Sony forays into virtual reality space with Project Morpheus for PS4
Sony is coming up with a virtual reality headset for the PlayStation 4, TechCrunch reported.
Dubbing the headset "Project Morpheus," Sony Computer Entertainment President of Worldwide Studios Shuhei Yoshida said this was not a new development. They have been working on prototypes of the virtual reality device since they began developing PlayStation Move five years ago. In fact, they formed a virtual reality-focused internal group in 2010, the report said.
VentureBeat quoted Yoshida, who made the announcement at the 2014 Game Developers Conference, as saying, "Virtual reality may well shape the future of video games." He added that the company's first-party studios, like Sony's London studio, will be creating games for the virtual reality device. Yoshida added, "I'm expecting more studios to work on something good [as more kits come out for development]. We decided on the name last week."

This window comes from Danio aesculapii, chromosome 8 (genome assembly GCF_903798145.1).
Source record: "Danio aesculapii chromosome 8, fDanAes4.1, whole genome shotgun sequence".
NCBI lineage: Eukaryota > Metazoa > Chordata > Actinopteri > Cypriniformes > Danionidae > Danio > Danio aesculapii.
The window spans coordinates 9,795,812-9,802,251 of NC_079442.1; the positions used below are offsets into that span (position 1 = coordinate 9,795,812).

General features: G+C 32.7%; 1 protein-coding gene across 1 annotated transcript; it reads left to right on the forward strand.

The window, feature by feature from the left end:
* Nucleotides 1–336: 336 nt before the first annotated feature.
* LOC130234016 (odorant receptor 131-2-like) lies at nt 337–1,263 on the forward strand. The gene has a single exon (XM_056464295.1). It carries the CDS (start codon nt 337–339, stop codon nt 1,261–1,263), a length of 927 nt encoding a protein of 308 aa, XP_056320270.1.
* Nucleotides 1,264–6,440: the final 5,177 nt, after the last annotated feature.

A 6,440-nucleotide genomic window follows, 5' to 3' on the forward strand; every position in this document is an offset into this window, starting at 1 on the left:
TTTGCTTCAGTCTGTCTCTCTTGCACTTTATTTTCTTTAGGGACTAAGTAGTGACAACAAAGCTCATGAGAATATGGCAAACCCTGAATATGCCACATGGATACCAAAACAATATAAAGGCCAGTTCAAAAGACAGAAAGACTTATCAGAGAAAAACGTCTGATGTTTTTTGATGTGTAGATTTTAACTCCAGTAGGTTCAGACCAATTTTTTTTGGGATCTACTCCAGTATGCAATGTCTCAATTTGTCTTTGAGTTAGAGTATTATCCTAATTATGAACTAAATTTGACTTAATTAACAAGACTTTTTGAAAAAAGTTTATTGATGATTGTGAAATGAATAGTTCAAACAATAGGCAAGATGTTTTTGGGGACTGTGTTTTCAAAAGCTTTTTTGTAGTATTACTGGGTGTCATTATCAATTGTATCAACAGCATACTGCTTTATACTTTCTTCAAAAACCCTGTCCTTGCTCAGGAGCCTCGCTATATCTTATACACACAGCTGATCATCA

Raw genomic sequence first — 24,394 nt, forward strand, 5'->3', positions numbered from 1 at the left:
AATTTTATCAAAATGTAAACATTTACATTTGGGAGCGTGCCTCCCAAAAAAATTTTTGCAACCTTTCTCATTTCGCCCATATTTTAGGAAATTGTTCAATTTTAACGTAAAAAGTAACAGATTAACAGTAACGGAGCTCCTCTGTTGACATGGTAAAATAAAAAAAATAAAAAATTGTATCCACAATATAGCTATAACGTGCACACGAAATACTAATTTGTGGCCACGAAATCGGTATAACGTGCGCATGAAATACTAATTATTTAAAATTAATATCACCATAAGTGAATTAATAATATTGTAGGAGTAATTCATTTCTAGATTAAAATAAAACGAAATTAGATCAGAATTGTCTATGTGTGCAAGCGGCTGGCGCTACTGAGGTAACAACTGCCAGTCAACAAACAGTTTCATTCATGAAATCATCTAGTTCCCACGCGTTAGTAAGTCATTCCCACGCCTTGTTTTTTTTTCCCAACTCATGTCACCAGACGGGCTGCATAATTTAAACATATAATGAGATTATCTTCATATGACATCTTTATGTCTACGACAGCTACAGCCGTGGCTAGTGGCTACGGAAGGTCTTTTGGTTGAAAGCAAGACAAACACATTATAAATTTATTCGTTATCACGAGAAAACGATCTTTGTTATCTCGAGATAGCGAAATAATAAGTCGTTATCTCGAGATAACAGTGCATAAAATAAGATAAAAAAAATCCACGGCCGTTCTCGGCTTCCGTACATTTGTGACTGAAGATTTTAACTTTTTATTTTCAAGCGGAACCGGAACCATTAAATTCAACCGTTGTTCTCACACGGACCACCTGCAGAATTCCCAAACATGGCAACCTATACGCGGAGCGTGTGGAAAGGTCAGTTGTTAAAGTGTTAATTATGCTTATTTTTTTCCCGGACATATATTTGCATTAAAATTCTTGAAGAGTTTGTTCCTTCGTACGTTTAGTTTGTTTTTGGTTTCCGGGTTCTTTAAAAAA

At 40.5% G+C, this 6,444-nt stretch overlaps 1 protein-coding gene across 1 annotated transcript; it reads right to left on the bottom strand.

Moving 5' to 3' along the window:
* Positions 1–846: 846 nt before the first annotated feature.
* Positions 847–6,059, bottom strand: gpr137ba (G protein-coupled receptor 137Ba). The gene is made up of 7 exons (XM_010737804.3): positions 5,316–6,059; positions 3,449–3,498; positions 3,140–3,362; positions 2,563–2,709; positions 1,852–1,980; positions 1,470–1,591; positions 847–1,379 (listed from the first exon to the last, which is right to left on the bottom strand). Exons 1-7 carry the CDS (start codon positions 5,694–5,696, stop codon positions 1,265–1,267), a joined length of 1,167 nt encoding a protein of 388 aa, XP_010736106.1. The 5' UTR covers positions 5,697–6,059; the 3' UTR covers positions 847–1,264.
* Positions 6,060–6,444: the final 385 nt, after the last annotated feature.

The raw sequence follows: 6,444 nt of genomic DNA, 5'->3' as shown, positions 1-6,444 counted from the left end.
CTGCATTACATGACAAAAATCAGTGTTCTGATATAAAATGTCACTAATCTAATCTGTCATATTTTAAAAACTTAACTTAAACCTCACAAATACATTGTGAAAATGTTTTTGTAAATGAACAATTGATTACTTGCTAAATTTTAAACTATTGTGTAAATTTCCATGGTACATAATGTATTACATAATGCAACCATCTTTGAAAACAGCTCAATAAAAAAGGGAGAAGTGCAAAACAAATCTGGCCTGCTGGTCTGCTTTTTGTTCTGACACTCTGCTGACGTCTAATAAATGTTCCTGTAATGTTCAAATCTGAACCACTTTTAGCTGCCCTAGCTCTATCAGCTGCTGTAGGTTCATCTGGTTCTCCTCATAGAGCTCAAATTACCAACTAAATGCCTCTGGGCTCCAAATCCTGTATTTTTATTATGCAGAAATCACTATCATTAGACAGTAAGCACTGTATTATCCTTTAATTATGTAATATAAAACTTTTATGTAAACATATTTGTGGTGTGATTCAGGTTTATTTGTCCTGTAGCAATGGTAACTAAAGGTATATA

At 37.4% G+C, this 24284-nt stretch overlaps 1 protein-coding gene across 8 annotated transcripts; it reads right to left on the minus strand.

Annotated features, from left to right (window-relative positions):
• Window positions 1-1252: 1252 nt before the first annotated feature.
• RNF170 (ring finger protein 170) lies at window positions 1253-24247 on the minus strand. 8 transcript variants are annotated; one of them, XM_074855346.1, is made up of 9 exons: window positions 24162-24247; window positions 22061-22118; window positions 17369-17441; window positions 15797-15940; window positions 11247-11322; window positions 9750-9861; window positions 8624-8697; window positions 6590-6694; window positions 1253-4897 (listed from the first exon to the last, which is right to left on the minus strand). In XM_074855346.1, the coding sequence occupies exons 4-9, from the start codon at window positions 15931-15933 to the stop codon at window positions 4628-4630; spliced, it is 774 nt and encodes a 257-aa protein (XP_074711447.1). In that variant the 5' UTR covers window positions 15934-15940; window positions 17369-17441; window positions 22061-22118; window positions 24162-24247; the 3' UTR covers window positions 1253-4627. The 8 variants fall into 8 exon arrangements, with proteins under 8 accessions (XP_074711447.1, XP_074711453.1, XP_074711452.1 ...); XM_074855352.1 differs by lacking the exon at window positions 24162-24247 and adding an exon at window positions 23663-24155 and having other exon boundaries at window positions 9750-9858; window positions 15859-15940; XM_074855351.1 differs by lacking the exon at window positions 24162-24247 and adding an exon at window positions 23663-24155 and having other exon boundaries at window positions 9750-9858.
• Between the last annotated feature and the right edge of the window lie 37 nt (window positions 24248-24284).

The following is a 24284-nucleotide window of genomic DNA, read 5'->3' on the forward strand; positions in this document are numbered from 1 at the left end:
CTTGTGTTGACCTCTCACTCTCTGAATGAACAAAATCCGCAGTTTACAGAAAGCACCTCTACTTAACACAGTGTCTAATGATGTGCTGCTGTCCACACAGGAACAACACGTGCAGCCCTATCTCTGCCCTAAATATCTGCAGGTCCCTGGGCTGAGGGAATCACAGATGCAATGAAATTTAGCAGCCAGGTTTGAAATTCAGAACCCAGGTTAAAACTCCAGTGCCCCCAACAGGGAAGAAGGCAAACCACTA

Although Yoshida unveiled a prototype together with the announcement, he said the hardware is not yet the final deal. However, the prototype features a 1080 p HD display, 1000Hz motion detection and is linked to the PS4 by a wire measuring 5 meters. It also features positional or rotational head tracking, with the tracking taken care of by the same camera that monitors controllers of the PS4 Move. The current development kit only supports a single headset at a time but it works for gamers that wear glasses. Because of its "open air" design, lenses don't fog up but it still remains to be seen if they can avoid light from leaking in, the report said.
With the announcement Sony is now rivaling Oculus in the virtual reality space. Oculus, the company that revived the interest of thousands of developers in the virtual reality space again, was able to secure $2.4 million on Kickstarter for its Rift VR headset that is compatible with PCs. Since that successful crowdfunding effort, Oculus was able to gather $75 million more in successive fundraising efforts, VentureBeat reported.